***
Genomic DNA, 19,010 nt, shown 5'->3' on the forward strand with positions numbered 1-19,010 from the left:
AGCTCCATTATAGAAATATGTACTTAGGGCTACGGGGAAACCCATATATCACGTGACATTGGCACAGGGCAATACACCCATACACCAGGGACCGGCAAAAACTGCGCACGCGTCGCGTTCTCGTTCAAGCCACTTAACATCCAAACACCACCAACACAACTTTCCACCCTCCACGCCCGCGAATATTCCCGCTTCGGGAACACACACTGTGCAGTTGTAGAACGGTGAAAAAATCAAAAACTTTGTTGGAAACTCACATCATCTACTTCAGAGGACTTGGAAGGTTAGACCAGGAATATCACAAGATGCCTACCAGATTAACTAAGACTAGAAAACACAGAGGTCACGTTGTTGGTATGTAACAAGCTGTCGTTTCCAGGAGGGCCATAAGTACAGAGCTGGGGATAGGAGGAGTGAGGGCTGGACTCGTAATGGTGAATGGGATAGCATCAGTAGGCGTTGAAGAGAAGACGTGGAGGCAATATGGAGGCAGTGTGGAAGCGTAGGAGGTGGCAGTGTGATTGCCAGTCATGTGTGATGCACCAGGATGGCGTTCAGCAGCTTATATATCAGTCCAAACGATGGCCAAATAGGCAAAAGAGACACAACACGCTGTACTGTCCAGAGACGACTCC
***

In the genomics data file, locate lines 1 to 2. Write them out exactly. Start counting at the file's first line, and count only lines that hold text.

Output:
Genomic DNA, 19,010 nt, shown 5'->3' on the forward strand with positions numbered 1-19,010 from the left:
AGCTCCATTATAGAAATATGTACTTAGGGCTACGGGGAAACCCATATATCACGTGACATTGGCACAGGGCAATACACCCATACACCAGGGACCGGCAAAAACTGCGCACGCGTCGCGTTCTCGTTCAAGCCACTTAACATCCAAACACCACCAACACAACTTTCCACCCTCCACGCCCGCGAATATTCCCGCTTCGGGAACACACACTGTGCAGTTGTAGAACGGTGAAAAAATCAAAAACTTTGTTGGAAACTCACATCATCTACTTCAGAGGACTTGGAAGGTTAGACCAGGAATATCACAAGATGCCTACCAGATTAACTAAGACTAGAAAACACAGAGGTCACGTTGTTGGTATGTAACAAGCTGTCGTTTCCAGGAGGGCCATAAGTACAGAGCTGGGGATAGGAGGAGTGAGGGCTGGACTCGTAATGGTGAATGGGATAGCATCAGTAGGCGTTGAAGAGAAGACGTGGAGGCAATATGGAGGCAGTGTGGAAGCGTAGGAGGTGGCAGTGTGATTGCCAGTCATGTGTGATGCACCAGGATGGCGTTCAGCAGCTTATATATCAGTCCAAACGATGGCCAAATAGGCAAAAGAGACACAACACGCTGTACTGTCCAGAGACGACTCC